Friday, May 22, 2009

Time registering command line tool in Python

Often, I want to write a one-liner to a file to register information. I do my time tracking this way, for example. First, you need Python to get data from the command line. Say you want to track number of hours spent on a project at work and get this into a tab-delimited file that you can open in a spreadsheet later (Excel, Calc, etc). You want a utility where you simply write the following at the command prompt: 

regtime projectname hours

and it should automatically make the following line in your "spreadsheet":

date projectname hours

In order to do this, we need to get the current date in Python. Luckily, there is a nice module called time that allows us to do that in a simple fashion. First, import it as follows: 

from  time import strftime as getdate

What this does is that it gets the current local time used on the computer and writes a text string with the date:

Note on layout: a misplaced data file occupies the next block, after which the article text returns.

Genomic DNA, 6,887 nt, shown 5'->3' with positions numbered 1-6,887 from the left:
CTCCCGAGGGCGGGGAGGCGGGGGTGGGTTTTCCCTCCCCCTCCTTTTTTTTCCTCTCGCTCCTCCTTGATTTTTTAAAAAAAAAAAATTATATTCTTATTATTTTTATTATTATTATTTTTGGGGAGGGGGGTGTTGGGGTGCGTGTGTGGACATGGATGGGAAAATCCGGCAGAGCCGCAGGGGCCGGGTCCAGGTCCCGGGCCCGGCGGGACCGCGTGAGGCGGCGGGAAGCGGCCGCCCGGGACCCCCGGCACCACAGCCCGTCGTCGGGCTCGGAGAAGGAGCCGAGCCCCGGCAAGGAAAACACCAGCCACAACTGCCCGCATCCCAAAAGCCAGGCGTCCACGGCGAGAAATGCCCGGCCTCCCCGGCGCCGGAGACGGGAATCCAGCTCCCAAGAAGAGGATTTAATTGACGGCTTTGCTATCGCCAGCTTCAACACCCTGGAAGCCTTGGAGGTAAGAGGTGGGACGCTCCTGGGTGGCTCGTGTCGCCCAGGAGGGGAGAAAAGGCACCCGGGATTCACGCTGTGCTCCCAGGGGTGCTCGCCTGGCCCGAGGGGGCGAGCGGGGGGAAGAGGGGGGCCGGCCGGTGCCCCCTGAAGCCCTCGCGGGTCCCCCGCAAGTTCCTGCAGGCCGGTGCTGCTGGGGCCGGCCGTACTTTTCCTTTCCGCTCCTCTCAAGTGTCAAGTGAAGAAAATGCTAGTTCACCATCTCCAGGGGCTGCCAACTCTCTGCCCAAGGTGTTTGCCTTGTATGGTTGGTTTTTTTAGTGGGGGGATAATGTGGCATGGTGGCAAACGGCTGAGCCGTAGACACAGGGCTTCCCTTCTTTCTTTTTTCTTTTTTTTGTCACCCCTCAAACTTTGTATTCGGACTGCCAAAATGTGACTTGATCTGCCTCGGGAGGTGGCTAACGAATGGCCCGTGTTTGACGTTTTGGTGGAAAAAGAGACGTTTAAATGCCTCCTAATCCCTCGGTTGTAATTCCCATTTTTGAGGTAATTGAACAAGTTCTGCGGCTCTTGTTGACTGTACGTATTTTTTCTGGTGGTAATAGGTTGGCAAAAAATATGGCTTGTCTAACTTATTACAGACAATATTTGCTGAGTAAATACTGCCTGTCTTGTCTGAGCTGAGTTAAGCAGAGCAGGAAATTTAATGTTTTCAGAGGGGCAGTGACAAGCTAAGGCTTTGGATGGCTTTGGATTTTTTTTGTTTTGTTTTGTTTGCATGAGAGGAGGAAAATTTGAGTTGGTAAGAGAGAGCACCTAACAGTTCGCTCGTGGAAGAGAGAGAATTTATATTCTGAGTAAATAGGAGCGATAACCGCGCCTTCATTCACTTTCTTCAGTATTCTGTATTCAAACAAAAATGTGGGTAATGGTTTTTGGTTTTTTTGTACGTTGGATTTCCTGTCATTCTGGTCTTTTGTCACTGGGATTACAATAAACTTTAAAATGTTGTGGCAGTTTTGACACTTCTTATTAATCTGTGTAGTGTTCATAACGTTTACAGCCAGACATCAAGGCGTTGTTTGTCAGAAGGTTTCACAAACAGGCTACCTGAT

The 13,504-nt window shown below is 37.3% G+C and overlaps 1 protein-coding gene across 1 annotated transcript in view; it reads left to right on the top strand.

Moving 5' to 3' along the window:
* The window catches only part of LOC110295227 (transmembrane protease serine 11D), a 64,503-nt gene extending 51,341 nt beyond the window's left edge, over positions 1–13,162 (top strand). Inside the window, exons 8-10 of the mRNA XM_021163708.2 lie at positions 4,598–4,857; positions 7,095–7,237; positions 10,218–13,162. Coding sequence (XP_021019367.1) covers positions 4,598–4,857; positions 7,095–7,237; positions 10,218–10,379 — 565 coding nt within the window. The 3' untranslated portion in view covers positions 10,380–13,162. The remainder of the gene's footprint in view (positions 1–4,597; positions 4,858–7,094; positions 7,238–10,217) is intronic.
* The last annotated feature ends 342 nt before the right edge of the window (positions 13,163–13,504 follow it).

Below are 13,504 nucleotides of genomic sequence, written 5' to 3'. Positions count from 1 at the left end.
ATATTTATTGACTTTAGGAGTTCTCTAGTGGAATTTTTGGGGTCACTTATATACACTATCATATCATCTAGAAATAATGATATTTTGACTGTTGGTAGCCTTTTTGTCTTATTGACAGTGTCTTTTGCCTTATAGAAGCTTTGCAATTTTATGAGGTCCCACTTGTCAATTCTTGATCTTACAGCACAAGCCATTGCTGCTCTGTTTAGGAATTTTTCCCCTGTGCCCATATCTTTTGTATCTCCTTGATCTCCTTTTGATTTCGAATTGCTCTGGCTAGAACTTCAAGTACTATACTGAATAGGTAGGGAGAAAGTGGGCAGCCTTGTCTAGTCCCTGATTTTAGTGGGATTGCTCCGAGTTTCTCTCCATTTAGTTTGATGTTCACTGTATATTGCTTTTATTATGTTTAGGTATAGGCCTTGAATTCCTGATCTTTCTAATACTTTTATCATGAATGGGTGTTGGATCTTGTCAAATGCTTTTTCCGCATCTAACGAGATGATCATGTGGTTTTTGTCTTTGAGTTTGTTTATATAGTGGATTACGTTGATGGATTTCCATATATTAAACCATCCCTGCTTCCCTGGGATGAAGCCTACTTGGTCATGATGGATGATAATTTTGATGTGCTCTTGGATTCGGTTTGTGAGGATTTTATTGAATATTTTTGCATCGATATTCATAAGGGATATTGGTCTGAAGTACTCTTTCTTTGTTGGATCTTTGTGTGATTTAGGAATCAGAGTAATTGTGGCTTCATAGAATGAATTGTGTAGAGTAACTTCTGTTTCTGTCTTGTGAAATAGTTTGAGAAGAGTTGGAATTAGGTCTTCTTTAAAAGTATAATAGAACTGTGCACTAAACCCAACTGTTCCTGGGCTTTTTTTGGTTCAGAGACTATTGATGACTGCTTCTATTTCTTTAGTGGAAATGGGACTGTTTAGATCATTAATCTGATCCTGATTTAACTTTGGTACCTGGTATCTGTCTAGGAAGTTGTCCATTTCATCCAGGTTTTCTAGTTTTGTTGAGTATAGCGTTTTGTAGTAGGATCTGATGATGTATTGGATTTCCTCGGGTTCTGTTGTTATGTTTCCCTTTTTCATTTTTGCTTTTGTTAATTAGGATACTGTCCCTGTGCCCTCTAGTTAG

We also need to get the command line arguments projectname and hours into Python.
For this we need the list sys.argv.

from sys import argv as arguments
projectname=argv[1]; hours=argv[2];

Ok, lets summarize with a script that takes the two command line arguments and writes the "spreadsheet" line to the screen:

from sys import argv as cla 
from time import strftime as getDate 
myString = getDate('%Y-%m-%d')+'\t'+cla[1]+'\t'+cla[2]+'\n' 
print myString

The result of running this script with arguments "Command line tool" and 1 is shown below:

2009-05-22      Command line tool       1

Next post will show how to write this at the end of a text file. 

Some comments on the above code:
a) the character \t means "insert tab in text string"
b) the character \n means "insert line break"
c) the string '%Y-%m-%d' formats the date to ISO standard
d) adding string elements works in the obvious way: 'foo'+'bar'='foobar'

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